After three days of increasingly violent demonstrations, Egypt's interim civilian government submitted its resignation to the country's ruling military council on Monday, bowing to the demands of the protesters and marking a crisis of legitimacy for the military-led government.
The move followed the most sustained and bloodiest challenge to the military's hold on power since the fall of Hosni Mubarak as demonstrators clashed with security forces around Tahrir Square and across the country. Egyptian troops had been heralded as saviours when their generals ushered out Mubarak on Feb. 11, but on Sunday they led a new push to clear the square. The health ministry said Monday at least 23 people had been killed. Since Saturday, more than 1,500 people had been wounded, the ministry said.
By Monday evening the crowd in Tahrir Square, the symbolic epicentre of the Arab Spring uprisings, had swelled to a size even larger than the night before, easily exceeding 10,000 people.
When Hosni Mubarak quit as president, he left a void in the government of the largest and most populous Arab country. The army assured Mubarak's departure and paved the way for a relatively peaceful transition (compared to Yemen, Libya and Syria) and maintained a popular image as the nation's protector.
The Supreme Council of the Armed Forces, headed by Field Marshal Mohamad Hussein Tantawi, however, resisted demands for an immediate transfer of power to a civilian transitional government. Instead, Tantawi dictated in a March 19 constitutional reform that power would be transferred to civilian democratic rule within six months. Now, more than eight months later, a three-phased election is to begin Nov. 25, followed by a constitutional assembly, which will approve a new constitution and pave the way for presidential elections.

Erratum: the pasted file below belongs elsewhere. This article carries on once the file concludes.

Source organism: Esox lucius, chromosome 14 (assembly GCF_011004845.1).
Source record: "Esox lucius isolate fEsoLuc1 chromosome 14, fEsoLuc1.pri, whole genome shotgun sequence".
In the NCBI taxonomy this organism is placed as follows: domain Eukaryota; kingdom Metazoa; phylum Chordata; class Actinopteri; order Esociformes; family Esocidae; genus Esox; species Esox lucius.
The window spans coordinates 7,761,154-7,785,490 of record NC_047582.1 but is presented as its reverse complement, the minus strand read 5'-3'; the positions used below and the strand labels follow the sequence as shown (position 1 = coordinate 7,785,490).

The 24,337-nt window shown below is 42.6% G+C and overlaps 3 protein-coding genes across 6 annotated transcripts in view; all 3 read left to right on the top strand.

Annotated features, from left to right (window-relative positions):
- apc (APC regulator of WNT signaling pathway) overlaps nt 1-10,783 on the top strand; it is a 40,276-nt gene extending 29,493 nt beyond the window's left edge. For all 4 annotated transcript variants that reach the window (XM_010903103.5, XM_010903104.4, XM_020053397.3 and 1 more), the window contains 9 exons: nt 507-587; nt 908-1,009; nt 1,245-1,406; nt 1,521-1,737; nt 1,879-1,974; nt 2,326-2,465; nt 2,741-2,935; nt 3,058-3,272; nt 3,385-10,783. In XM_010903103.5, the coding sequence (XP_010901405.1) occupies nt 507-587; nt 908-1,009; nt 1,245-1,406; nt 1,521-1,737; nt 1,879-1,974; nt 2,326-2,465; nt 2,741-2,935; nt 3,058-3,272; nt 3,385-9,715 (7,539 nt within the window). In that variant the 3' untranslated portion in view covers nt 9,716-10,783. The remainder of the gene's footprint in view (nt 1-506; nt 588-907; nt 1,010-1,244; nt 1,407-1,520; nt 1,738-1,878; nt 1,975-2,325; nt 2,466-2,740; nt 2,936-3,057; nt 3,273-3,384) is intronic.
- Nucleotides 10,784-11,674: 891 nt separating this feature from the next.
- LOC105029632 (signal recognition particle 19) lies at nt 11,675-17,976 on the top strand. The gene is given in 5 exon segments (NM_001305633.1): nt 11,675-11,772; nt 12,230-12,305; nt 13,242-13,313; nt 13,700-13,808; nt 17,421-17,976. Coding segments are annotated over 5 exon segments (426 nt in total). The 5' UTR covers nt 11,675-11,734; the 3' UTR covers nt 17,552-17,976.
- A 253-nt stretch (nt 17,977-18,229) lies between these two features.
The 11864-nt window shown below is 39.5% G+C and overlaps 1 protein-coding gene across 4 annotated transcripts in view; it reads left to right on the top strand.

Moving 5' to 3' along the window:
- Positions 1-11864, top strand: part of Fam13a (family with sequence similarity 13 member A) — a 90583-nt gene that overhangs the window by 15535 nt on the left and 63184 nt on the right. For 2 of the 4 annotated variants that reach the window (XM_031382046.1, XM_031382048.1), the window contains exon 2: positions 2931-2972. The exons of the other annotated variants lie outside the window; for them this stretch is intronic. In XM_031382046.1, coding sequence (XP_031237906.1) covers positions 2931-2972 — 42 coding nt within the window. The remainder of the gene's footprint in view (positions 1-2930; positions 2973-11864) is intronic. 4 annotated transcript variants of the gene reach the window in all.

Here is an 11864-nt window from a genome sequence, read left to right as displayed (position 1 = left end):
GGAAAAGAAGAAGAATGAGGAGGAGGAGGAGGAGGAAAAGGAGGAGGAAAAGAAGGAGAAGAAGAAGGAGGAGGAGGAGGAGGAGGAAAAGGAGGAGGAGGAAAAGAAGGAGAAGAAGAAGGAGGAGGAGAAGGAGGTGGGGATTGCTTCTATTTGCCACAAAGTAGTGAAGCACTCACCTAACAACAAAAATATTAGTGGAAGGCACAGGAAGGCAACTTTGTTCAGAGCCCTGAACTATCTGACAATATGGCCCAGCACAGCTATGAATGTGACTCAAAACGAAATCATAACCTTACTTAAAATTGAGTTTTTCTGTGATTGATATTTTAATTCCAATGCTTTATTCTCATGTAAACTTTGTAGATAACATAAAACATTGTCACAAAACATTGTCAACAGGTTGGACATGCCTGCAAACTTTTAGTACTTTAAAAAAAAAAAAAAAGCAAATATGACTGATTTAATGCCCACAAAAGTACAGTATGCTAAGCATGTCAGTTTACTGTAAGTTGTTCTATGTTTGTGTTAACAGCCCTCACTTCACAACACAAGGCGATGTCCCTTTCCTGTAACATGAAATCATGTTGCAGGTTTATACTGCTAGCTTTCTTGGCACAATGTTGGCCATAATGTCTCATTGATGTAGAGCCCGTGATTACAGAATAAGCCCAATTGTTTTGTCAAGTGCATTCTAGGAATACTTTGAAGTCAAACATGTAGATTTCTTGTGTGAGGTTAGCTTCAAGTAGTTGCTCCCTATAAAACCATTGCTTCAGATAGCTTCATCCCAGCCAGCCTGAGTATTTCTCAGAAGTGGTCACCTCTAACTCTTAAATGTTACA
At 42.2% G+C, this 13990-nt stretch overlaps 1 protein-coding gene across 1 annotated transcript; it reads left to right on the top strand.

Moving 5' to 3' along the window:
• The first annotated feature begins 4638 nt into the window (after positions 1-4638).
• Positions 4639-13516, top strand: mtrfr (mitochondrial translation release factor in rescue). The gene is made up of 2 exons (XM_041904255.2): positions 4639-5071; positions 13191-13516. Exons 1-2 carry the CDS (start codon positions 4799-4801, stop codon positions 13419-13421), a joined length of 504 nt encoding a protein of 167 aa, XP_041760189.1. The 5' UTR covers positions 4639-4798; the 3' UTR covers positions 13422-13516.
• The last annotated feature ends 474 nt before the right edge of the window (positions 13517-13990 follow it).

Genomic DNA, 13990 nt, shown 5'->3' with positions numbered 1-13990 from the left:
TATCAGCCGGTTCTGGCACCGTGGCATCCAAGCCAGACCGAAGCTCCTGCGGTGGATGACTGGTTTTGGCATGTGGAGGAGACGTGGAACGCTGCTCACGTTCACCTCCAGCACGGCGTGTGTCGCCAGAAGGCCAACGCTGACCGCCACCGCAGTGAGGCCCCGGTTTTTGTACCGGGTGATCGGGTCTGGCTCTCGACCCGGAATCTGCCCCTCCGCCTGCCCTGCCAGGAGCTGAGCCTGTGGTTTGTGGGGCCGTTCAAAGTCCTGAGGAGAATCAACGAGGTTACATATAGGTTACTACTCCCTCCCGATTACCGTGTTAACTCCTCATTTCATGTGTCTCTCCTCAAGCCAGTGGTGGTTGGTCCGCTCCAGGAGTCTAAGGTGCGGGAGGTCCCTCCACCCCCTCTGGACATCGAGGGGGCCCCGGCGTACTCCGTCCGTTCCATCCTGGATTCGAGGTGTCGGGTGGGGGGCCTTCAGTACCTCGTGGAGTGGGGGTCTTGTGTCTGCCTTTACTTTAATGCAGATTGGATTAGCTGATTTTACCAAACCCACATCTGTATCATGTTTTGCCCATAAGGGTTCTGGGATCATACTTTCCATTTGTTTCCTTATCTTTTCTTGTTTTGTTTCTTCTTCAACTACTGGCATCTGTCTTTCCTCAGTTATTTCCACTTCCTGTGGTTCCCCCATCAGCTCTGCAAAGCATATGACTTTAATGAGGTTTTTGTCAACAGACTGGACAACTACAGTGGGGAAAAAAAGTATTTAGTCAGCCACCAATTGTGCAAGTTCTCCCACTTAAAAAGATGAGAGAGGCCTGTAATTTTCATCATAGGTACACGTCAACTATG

Tantawi, meanwhile, published "guidelines" for the coming elections, including quotas for farmers and workers in parliament (the Majlis al-Shaab).
But what aroused the opposition and led to the new wave of violence was the statement "the army is the guardian of the constitution" and, as such, will not be subject to the parliamentary control of its budget and expenditures.
Many Egyptians fear this means the army has no intention of ceding power to civilian rule.
Since the overthrow of King Farouk in July 1952, the army has been a key component of the Egyptian regime. It owns enterprises for the manufacture of cement, military vehicles, washing machines and bottled water. It also controls large farms and swaths of reclaimed desert land, all of which it uses to fund patronage to the officer corps.
The new wave of violence has also raised again the question of the impact of the Egyptian events on its foreign policy and on its relations with Israel and the West.
Following talks last week, Yitzhak Levanon, the Israeli ambassador to Egypt, returned to Cairo on Monday for the first time since demonstrators took over the Israeli Embassy and forced the evacuation of its staff.
Levanon, who is due to step down as ambassador, will use the visit to bid farewell to his Egyptian hosts. But the trip will also allow him to gather information for policy-makers in Israel eager to evaluate future Israeli-Egyptian relations.
It is no secret that since Mubarak's downfall the big powers have been intensely involved in evaluating Egypt's new foreign policy. Considering Egypt's regional importance, the U.S. and western countries are seeking to protect their national interests and are hoping for a transition to a Western-style democracy. The U.S. has accepted that Islamists will play a role in Egypt's public life.
On the other hand, Iran and Turkey want Egypt to become "Islamic" -- Iran pressing for a "very conservative" regime while Turkey is pressing for a "moderate conservative" regime.
Needless to say, the West prefers the Turkish model.
Samuel Segev is the Winnipeg Free Press Middle East correspondent.
-- with files from the New York Times